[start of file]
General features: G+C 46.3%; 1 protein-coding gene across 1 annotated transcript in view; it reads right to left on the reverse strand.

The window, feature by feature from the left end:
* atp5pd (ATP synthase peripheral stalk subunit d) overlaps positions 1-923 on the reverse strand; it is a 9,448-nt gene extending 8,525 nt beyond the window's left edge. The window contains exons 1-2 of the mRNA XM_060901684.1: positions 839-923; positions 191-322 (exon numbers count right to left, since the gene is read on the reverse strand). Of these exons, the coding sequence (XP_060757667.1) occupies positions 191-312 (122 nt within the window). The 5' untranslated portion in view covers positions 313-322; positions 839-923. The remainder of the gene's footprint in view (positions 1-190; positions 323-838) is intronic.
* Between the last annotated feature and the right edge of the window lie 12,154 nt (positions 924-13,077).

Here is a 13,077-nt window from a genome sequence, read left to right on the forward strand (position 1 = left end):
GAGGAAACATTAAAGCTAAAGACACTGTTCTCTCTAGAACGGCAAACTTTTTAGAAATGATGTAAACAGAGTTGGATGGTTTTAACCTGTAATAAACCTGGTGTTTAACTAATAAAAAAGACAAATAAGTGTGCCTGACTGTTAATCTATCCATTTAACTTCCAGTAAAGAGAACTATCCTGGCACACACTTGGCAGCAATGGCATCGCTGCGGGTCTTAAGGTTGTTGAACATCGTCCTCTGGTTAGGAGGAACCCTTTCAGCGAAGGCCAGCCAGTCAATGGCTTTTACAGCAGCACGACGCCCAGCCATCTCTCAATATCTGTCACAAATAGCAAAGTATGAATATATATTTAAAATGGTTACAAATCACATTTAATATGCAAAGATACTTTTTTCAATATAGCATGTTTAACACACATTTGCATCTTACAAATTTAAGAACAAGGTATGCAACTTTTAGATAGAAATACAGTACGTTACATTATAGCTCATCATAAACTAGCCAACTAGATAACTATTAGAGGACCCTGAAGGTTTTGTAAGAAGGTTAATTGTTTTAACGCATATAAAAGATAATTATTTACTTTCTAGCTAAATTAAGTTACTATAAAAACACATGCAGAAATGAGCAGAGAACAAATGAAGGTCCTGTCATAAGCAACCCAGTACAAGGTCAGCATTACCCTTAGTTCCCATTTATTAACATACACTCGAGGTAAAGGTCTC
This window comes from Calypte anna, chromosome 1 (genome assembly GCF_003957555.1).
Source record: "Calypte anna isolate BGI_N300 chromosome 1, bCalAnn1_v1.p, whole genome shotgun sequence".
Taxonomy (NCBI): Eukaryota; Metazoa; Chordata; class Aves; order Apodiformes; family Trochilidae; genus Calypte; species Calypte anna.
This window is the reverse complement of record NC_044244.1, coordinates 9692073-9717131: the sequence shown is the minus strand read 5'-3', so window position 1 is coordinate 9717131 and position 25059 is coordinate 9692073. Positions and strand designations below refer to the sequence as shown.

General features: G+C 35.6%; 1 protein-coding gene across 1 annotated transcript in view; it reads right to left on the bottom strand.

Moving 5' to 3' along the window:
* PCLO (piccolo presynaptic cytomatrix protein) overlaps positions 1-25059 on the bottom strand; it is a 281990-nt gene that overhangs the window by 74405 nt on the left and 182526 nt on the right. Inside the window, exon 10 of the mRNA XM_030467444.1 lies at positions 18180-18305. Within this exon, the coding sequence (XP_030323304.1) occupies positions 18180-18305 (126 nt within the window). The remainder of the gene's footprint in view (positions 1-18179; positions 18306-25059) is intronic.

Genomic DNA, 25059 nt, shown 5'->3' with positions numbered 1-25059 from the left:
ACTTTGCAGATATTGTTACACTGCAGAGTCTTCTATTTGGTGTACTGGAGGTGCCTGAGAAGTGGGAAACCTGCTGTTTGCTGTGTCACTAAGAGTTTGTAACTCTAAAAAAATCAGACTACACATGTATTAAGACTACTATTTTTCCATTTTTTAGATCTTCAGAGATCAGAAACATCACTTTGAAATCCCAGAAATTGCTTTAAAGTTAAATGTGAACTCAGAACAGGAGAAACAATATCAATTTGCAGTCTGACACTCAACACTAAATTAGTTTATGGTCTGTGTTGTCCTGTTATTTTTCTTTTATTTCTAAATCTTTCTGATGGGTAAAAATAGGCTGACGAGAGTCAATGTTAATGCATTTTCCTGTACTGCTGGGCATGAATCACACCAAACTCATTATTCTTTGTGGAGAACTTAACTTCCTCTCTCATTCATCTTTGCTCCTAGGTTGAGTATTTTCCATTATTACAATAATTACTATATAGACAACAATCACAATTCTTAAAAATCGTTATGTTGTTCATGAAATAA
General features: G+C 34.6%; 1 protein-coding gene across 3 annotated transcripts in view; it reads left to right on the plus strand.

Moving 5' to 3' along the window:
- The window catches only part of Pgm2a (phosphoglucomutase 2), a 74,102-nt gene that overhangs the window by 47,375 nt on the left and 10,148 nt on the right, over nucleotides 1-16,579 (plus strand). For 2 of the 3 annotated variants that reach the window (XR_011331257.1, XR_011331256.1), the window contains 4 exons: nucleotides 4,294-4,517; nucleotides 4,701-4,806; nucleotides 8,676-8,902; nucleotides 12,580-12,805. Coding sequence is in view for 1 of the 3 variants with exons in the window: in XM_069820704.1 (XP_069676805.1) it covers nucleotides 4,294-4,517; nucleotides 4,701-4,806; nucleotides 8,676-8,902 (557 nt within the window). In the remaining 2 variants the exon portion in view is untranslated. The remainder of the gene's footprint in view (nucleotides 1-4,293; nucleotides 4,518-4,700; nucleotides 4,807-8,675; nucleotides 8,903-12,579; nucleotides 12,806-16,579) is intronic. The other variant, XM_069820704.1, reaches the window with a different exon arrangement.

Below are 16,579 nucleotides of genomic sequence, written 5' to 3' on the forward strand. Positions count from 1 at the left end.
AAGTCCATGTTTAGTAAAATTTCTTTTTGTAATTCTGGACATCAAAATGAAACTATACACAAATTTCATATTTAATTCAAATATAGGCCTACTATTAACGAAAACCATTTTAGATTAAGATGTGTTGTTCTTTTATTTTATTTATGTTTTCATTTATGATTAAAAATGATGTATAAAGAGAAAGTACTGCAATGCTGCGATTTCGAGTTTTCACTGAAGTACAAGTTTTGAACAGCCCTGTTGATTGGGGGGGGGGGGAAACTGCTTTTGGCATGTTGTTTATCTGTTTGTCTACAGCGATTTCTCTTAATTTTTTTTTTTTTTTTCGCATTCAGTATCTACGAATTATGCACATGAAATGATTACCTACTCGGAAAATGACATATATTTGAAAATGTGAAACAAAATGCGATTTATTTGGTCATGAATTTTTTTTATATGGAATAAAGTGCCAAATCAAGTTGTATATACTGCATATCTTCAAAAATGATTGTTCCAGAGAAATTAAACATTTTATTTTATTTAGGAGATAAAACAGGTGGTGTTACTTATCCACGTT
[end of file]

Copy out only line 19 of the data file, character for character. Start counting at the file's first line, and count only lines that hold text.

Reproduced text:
Below are 16,579 nucleotides of genomic sequence, written 5' to 3' on the forward strand. Positions count from 1 at the left end.